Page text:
About the Research:
"Camus and the communication of science paradox"
Adam Heinze, Ph.D.
Assistant Professor of Biology
Ryan Lange, Ph.D.
Assistant Professor of Communication
Caroline Fitzpatrick, Ph.D.
Assistant Professor of Communication and English
Kevin Donnelly, Ph.D.
Assistant Professor of History
Panel presentation of “Camus and the communication of science paradox” was given at the 74th annual meeting of the Pennsylvania Communication Association, Erie, Pa.
Alvernia Magazine (AM) Question: What got you interested in this particular topic?
Heinze: I have loved Camus since I first read him in high school. "The Stranger" (written by Camus) was the first piece of literature I read that elicited a visceral response. It is fair to say Camus vastly widened my horizon of what was important to consider.
Lange: I was interested in discussing how the study of philosophy influences the way I conduct science. I started my career as a logical positivist, and gradually accumulated more absurdist beliefs. This may be an inevitable consequence of studying human cognition, as we don't make a lot of sense to each other or ourselves in many cases. What I think is more important for me is that I help people discover how they can be happy in life. That manifests as me trying to help my students find their calling. If you want to succeed as a journalist or a PR person, you have to find satisfaction in an ever-changing environment that you will never entirely control or understand. The boulder is always going to roll down back at you. You have to be happy in the act of pushing it back up. It's the journey, not the destination.
AM Question: Since this was a group presentation, which part did you present?
Heinze: I presented how Camus’s existentialism creates a problem with communicating science because of a portion of the polarization presented by the very idea of existentialism. Now we have similar pro and anti-science groups that choose to create controversy over clear science and this method has been effective at discrediting difficult ideas like existentialism recently in modern history.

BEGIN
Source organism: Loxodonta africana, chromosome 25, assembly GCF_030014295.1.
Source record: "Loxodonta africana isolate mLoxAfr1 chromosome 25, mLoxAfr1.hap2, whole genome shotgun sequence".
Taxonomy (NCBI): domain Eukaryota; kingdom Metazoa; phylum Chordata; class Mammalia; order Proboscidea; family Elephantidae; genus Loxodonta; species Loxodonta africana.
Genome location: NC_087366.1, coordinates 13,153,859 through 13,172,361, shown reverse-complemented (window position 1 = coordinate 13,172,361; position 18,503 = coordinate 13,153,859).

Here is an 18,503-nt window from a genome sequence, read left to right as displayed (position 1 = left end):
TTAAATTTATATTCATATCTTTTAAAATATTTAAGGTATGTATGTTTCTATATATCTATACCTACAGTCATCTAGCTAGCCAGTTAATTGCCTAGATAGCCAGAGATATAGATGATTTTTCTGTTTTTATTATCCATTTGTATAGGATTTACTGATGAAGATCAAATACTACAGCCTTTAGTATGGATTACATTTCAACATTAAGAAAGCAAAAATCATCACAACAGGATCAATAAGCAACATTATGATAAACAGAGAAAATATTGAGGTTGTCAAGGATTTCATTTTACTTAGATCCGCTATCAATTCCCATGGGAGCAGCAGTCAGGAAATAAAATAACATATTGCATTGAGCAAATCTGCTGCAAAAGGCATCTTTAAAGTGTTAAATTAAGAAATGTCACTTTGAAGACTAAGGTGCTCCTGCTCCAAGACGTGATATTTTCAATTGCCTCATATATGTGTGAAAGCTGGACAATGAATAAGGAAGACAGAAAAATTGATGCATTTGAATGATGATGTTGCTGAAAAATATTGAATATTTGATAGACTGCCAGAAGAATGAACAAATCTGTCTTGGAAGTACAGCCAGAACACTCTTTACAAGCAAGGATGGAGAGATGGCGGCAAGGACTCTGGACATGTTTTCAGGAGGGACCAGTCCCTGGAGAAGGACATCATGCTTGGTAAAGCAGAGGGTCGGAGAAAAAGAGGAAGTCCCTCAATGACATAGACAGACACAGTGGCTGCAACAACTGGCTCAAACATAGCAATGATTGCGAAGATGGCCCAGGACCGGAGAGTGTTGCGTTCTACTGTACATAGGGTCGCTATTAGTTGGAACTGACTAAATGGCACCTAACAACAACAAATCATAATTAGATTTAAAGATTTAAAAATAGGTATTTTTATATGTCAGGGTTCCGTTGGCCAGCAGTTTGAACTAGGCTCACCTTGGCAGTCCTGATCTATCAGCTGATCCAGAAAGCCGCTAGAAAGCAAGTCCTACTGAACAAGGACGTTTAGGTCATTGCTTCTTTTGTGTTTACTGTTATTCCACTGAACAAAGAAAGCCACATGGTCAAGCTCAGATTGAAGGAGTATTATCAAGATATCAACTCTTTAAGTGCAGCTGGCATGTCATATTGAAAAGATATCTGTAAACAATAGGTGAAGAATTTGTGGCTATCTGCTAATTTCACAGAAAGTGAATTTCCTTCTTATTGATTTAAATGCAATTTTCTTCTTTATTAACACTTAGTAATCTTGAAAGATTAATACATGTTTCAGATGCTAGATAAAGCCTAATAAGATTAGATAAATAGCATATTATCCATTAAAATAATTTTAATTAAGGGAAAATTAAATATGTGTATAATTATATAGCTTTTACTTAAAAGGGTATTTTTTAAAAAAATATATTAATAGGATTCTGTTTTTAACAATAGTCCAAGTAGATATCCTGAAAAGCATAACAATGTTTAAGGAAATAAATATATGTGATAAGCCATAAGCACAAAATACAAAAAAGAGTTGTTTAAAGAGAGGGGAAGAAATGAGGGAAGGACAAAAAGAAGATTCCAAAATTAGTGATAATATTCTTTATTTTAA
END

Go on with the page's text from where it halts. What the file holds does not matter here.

Lange: Since we all focused on a piece of his work, I talked about how "The Myth of Sisyphus" related to my teaching and scholarship.
AM Question: What is one thing you hope your audience took away from this presentation?
Heinze: There are many challenges to communicating science that are far outside of the realm of science and to be an effective science communicators we have to collaborate with those who have worked hard to communicate effectively and efficiently.
Lange: I hope that I did service to Camus's work. Camus can be a challenging read, and I would not call myself a philosopher by trade. I took what I gained from reading "The Myth of Sisyphus" and applied it to what was going on around me. I think I helped explain to people how you can take that very abstract work and bring it into practice in a new way.
AM Question: Any other interesting tidbit you'd like to share?
Heinze: Those who are trained in communication as an academic discipline are better at it than I am. I was more intimidated than I ever have been at a conference.
Lange: This presentation took me out of my comfort zone. My presentations usually deal with quantitative statistics about human cognition. I don't normally talk about my process or my overall life philosophy in front of a scholarly audience. Having to do that was constructive for me, and I'm grateful for the opportunity ECA gave my colleagues to do that.